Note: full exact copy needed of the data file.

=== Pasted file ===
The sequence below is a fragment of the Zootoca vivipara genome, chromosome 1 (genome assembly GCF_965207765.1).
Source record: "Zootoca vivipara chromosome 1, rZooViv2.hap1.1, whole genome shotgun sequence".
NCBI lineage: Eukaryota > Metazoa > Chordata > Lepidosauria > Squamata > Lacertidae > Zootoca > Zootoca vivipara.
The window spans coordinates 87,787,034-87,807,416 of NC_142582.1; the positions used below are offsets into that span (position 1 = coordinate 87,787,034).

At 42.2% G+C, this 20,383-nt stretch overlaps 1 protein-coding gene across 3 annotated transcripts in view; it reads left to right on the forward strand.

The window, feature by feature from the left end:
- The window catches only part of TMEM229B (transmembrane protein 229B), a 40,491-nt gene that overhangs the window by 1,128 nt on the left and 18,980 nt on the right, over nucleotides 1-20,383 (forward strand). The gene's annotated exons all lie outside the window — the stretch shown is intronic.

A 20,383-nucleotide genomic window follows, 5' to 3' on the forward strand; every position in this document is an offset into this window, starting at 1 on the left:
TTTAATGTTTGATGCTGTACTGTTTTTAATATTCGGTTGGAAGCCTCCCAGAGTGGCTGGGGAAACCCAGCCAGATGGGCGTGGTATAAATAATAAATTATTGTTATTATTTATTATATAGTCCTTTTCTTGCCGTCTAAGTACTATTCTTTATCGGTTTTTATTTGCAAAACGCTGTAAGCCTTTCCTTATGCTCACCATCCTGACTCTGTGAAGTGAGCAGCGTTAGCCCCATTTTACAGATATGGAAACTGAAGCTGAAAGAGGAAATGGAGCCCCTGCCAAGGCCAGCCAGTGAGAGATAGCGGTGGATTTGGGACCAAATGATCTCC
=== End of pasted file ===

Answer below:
The sequence below is a fragment of the Zootoca vivipara genome, chromosome 1 (genome assembly GCF_965207765.1).
Source record: "Zootoca vivipara chromosome 1, rZooViv2.hap1.1, whole genome shotgun sequence".
NCBI lineage: Eukaryota > Metazoa > Chordata > Lepidosauria > Squamata > Lacertidae > Zootoca > Zootoca vivipara.
The window spans coordinates 87,787,034-87,807,416 of NC_142582.1; the positions used below are offsets into that span (position 1 = coordinate 87,787,034).

At 42.2% G+C, this 20,383-nt stretch overlaps 1 protein-coding gene across 3 annotated transcripts in view; it reads left to right on the forward strand.

The window, feature by feature from the left end:
- The window catches only part of TMEM229B (transmembrane protein 229B), a 40,491-nt gene that overhangs the window by 1,128 nt on the left and 18,980 nt on the right, over nucleotides 1-20,383 (forward strand). The gene's annotated exons all lie outside the window — the stretch shown is intronic.

A 20,383-nucleotide genomic window follows, 5' to 3' on the forward strand; every position in this document is an offset into this window, starting at 1 on the left:
TTTAATGTTTGATGCTGTACTGTTTTTAATATTCGGTTGGAAGCCTCCCAGAGTGGCTGGGGAAACCCAGCCAGATGGGCGTGGTATAAATAATAAATTATTGTTATTATTTATTATATAGTCCTTTTCTTGCCGTCTAAGTACTATTCTTTATCGGTTTTTATTTGCAAAACGCTGTAAGCCTTTCCTTATGCTCACCATCCTGACTCTGTGAAGTGAGCAGCGTTAGCCCCATTTTACAGATATGGAAACTGAAGCTGAAAGAGGAAATGGAGCCCCTGCCAAGGCCAGCCAGTGAGAGATAGCGGTGGATTTGGGACCAAATGATCTCC